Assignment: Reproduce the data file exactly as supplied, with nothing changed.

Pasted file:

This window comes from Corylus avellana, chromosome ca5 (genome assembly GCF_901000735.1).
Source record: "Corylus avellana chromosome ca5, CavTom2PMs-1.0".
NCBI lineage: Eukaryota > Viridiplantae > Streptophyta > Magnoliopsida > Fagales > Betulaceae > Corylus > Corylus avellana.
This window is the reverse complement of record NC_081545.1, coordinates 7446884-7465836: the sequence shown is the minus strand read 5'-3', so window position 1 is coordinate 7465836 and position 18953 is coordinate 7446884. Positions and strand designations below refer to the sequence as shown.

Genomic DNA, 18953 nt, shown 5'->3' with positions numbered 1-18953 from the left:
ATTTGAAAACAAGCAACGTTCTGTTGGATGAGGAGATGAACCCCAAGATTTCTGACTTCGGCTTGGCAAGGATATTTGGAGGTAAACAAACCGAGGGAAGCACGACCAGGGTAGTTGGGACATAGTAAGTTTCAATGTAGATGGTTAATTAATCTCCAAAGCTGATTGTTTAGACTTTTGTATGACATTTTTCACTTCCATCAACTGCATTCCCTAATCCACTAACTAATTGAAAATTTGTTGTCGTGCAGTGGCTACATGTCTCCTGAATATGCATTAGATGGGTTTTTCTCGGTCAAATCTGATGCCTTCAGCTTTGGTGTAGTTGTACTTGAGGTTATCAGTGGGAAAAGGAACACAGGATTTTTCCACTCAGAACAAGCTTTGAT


This window comes from Corylus avellana, chromosome ca5 (genome assembly GCF_901000735.1).
Source record: "Corylus avellana chromosome ca5, CavTom2PMs-1.0".
NCBI lineage: Eukaryota > Viridiplantae > Streptophyta > Magnoliopsida > Fagales > Betulaceae > Corylus > Corylus avellana.
This window is the reverse complement of record NC_081545.1, coordinates 7446884-7465836: the sequence shown is the minus strand read 5'-3', so window position 1 is coordinate 7465836 and position 18953 is coordinate 7446884. Positions and strand designations below refer to the sequence as shown.

Genomic DNA, 18953 nt, shown 5'->3' with positions numbered 1-18953 from the left:
ATTTGAAAACAAGCAACGTTCTGTTGGATGAGGAGATGAACCCCAAGATTTCTGACTTCGGCTTGGCAAGGATATTTGGAGGTAAACAAACCGAGGGAAGCACGACCAGGGTAGTTGGGACATAGTAAGTTTCAATGTAGATGGTTAATTAATCTCCAAAGCTGATTGTTTAGACTTTTGTATGACATTTTTCACTTCCATCAACTGCATTCCCTAATCCACTAACTAATTGAAAATTTGTTGTCGTGCAGTGGCTACATGTCTCCTGAATATGCATTAGATGGGTTTTTCTCGGTCAAATCTGATGCCTTCAGCTTTGGTGTAGTTGTACTTGAGGTTATCAGTGGGAAAAGGAACACAGGATTTTTCCACTCAGAACAAGCTTTGAT